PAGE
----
In setting risk limits and other program guidelines, the board of directors or its designee should:

consult with relevant functional areas within the bank to gather data sufficient to understand the program’s requirements, such as the need for expertise, staffing, and infrastructure, and the costs associated with these requirements. Relevant functional areas would include, for example, operations, information technology, audit, compliance and legal.

  • identify specific program objectives, such as expected growth rates and size of the program in relation to the bank’s total assets or capital.
  • outline performance criteria, such as qualitative and quantitative benchmarks to evaluate success of the product; variance analyses (actual results versus projections) to detect and address adverse trends in a timely manner; and specific thresholds that, if met, would result in management taking action to change or discontinue the program.
  • require periodic review of the program by the board of directors to determine whether changes in product capabilities, regulatory requirements, competitive factors, or other aspects of the business model result in changes to the bank’s risk/reward analysis for the program.   

Policies, Procedures, and Due Diligence

A prepaid program should be governed by written policies and procedures that are well understood and accessible by those who implement the program as well as those who evaluate its effectiveness. Roles and responsibilities of affected personnel should be clearly defined. Procedures should include an exit strategy in the event the product fails to perform as expected.

If the program includes a third-party service provider, policies and procedures should guide the bank’s evaluation, selection, and oversight of the third party’s activities. National banks should perform a due diligence review of potential third-party service providers. Such a review would include a thorough background check of the third-party provider and its significant principals, evaluation of the company’s financial condition, assessment of operational and risk management processes, its history of regulatory compliance and prior banking relationships, and results of information security and business continuity testing.

Once the third-party service provider is selected, the arrangement with the third-party service provider should be governed by a well-constructed, enforceable service contract that clearly defines expectations, duties, rights, and obligations of each party. A binding contract or agreement should include, at a minimum,

the scope of the relationship and explicit details about all services to be performed by the service provider, including training of employees and customer service.

  • a complete description of the costs and fees for services, the parties responsible for payment, and any conditions under which the cost structure may be changed or the relationship may be terminated without penalties.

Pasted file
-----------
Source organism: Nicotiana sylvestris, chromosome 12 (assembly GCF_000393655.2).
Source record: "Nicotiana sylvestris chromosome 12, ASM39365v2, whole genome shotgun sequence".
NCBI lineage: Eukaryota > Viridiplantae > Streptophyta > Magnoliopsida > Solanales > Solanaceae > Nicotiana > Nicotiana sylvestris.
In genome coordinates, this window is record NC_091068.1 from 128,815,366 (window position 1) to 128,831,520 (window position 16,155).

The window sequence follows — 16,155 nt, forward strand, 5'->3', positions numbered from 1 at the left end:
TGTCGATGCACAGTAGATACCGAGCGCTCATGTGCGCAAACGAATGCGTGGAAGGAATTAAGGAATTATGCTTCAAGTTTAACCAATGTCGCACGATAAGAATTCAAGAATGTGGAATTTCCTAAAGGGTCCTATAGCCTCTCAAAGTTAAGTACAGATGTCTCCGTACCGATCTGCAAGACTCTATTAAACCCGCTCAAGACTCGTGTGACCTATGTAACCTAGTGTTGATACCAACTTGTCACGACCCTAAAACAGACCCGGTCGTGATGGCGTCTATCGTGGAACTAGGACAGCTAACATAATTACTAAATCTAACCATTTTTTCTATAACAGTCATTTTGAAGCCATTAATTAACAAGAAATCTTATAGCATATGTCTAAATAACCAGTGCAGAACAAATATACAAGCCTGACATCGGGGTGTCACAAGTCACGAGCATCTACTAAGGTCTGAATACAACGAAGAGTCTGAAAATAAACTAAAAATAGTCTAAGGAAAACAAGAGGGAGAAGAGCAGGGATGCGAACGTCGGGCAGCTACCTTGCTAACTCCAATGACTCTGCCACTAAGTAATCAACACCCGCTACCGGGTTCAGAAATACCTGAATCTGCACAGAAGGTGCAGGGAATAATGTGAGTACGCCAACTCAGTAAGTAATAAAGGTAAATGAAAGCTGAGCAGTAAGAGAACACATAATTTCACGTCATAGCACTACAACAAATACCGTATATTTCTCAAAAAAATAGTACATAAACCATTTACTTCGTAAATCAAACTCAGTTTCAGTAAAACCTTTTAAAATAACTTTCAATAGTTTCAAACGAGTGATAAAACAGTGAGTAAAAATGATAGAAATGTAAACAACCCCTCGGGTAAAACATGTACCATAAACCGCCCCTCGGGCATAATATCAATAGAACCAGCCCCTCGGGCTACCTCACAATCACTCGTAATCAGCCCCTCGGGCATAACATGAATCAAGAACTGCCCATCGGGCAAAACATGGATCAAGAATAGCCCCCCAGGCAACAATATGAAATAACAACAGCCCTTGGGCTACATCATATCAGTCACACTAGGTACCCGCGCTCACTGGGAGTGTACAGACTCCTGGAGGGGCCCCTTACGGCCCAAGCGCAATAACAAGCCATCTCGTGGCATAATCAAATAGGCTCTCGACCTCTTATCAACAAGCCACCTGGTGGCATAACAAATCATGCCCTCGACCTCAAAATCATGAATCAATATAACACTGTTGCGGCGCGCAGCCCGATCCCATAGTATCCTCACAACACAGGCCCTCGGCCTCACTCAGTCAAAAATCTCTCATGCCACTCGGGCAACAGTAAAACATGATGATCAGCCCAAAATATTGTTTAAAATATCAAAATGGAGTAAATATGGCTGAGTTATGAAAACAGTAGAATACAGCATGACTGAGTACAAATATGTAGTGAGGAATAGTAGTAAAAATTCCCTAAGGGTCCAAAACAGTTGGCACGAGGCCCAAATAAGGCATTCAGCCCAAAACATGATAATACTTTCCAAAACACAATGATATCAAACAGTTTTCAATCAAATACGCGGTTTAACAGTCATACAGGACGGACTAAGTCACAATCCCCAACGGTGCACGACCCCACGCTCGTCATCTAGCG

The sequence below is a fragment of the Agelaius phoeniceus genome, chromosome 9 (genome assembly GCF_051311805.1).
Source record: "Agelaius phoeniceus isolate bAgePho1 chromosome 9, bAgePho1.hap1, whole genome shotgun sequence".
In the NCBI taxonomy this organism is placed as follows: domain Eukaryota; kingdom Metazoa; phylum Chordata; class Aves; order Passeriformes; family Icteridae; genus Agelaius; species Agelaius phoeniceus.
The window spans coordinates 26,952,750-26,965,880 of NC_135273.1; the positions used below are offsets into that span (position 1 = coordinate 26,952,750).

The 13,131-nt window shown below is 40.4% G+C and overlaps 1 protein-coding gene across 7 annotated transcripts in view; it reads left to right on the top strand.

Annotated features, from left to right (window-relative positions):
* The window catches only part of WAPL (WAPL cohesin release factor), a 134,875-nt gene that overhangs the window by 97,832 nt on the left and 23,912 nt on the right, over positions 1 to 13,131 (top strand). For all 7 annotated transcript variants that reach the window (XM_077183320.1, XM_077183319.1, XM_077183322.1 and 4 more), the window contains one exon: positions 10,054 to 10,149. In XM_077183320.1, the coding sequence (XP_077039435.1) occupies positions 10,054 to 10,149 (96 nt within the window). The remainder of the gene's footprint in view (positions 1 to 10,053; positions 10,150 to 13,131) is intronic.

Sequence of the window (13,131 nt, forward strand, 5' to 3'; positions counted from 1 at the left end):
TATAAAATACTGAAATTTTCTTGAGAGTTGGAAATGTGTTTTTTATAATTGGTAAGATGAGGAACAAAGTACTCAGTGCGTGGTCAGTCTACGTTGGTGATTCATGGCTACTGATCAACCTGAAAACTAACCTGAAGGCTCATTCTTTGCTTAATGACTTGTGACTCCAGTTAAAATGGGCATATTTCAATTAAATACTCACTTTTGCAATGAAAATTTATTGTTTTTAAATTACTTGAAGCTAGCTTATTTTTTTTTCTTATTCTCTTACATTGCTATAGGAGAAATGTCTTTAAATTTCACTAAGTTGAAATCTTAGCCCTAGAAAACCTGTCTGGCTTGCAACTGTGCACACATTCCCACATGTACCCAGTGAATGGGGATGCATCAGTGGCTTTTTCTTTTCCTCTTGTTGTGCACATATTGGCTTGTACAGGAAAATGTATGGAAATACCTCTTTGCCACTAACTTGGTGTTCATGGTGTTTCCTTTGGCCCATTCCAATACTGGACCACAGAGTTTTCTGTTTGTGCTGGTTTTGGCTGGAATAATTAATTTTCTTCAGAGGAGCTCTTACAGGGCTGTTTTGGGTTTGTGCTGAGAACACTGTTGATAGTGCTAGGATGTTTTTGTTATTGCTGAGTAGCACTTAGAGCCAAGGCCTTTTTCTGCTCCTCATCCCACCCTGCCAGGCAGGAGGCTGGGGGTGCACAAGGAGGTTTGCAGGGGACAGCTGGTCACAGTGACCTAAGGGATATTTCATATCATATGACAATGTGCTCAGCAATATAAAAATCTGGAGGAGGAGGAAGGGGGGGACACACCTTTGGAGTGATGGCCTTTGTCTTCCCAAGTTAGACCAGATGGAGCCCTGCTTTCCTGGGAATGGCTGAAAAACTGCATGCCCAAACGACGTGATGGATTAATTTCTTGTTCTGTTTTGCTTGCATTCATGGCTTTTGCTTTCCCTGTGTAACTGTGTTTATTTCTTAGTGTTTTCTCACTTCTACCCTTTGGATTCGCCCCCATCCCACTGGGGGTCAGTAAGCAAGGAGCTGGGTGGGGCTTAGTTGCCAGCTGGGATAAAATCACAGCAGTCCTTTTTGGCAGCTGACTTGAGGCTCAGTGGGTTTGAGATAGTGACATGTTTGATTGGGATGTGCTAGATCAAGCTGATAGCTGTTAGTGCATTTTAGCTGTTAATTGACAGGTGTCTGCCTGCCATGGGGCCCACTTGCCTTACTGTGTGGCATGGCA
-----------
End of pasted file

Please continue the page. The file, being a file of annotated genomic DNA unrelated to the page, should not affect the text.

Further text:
• responsibilities for providing and receiving information, including the frequency and types of reports, consumer complaints, materiality thresholds, and procedures in the event of service disruption or security breaches that pose a material risk to the bank.
  • plans for business resumptions, continuity, and contingencies in the event of problems affecting the third-party provider’s operations. These plans should outline each party’s responsibilities, provide for testing of plans and the frequency of testing, and state the bank’s right to obtain the results of such tests.
  • a clause that outlines the BSA/AML and OFAC obligations of the parties, including monitoring and reporting suspicious activity.5
  • a clause that provides for the national bank’s right to audit the third-party provider to monitor its performance. Generally, banks need to ensure that periodic independent internal and/or external audits are conducted to ensure prudent operations and compliance with applicable laws and regulations.
  • a clause outlining the OCC’s authority to examine the third-party service provider under the Bank Service Company Act, and assess the provider’s ability to perform under its contractual obligations.
  • a clause that defines (1) how the parties will share information about fraud losses and suspicious activity and (2) the process for sharing and/or indemnifying losses.
  • a clause outlining the authority of the national bank to terminate the relationship.

Audit and Compliance Functions

Before launching a prepaid program, a bank should review its audit and compliance functions to ensure they are sufficient to cover the risks posed by the new program. Facilitating access to prepaid funds has the potential to introduce new risks that require specific expertise, staffing levels, and audit/compliance testing to monitor for deficiencies and identify corrective action. For example, consumer protection and BSA/AML requirements can be very challenging to manage without the appropriate infrastructure. For some components outsourced to a third party, ensuring compliance may require a different approach and additional expertise beyond current bank staff knowledge.

When expanding audit and compliance functions to accommodate prepaid programs, national banks should: